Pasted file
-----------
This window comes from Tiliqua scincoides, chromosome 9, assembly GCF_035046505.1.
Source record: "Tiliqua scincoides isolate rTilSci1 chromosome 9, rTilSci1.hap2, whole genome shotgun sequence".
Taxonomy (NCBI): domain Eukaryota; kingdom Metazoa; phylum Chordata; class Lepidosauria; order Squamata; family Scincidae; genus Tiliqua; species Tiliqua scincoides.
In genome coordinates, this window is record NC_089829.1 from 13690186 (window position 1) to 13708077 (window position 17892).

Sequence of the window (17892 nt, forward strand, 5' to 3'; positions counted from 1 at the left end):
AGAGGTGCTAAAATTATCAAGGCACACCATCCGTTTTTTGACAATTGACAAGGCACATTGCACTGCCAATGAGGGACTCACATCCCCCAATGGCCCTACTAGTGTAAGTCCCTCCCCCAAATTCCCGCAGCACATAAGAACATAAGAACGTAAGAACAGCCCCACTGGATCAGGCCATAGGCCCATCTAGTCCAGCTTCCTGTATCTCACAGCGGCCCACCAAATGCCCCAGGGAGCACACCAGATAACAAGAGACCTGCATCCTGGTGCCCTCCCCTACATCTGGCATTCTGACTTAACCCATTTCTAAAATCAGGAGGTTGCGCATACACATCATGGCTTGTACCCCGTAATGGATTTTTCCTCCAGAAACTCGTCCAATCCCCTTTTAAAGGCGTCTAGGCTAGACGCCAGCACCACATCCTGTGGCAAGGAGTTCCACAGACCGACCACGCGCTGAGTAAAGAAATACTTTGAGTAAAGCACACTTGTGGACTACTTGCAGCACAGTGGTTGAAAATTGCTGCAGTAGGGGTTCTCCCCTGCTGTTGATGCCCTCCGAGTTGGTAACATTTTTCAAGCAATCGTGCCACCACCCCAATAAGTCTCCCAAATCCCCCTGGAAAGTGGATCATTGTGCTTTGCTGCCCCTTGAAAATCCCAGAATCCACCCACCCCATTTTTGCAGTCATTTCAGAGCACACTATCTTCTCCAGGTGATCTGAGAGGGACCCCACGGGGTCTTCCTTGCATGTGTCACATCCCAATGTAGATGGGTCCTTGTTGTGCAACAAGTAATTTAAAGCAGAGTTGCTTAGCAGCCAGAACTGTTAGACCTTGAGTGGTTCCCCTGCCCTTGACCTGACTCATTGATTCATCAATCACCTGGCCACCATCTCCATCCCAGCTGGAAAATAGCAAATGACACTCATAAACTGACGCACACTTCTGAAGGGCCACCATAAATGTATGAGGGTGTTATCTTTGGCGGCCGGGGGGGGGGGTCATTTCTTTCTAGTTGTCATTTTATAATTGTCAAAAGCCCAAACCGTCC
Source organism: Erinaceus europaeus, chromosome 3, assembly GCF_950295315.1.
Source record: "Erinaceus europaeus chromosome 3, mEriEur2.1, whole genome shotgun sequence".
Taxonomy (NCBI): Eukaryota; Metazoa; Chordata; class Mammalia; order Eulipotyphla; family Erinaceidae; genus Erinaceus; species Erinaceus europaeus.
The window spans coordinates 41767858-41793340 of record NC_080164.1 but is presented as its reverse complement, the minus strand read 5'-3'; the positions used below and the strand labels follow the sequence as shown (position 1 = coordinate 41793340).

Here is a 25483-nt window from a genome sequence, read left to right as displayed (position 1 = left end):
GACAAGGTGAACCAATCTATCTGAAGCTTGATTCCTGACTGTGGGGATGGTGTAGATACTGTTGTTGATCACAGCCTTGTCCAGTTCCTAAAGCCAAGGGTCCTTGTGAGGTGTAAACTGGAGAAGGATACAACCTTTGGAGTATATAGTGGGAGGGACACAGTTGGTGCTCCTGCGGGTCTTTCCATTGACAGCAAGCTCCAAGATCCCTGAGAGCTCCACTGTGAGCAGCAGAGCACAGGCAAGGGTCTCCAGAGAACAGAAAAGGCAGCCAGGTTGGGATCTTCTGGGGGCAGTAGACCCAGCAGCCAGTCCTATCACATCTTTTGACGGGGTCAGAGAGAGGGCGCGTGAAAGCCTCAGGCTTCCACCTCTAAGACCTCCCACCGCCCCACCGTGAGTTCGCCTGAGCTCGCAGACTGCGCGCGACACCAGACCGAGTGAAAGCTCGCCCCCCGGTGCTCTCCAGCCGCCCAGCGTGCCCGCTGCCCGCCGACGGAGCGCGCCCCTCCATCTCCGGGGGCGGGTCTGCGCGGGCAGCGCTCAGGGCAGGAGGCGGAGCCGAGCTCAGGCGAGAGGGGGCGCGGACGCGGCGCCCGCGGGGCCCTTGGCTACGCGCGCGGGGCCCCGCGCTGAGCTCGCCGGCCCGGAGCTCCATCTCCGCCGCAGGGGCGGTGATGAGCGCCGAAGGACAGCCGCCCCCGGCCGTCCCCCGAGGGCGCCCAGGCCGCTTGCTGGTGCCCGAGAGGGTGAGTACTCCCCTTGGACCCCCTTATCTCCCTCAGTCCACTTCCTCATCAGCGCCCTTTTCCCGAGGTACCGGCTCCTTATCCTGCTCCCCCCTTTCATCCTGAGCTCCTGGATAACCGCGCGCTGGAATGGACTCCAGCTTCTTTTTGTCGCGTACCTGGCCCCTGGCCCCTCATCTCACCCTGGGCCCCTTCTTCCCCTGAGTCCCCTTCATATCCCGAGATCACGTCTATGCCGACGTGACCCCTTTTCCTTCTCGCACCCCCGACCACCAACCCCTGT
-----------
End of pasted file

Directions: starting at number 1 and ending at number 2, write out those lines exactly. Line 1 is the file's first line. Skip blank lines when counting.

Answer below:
This window comes from Tiliqua scincoides, chromosome 9, assembly GCF_035046505.1.
Source record: "Tiliqua scincoides isolate rTilSci1 chromosome 9, rTilSci1.hap2, whole genome shotgun sequence".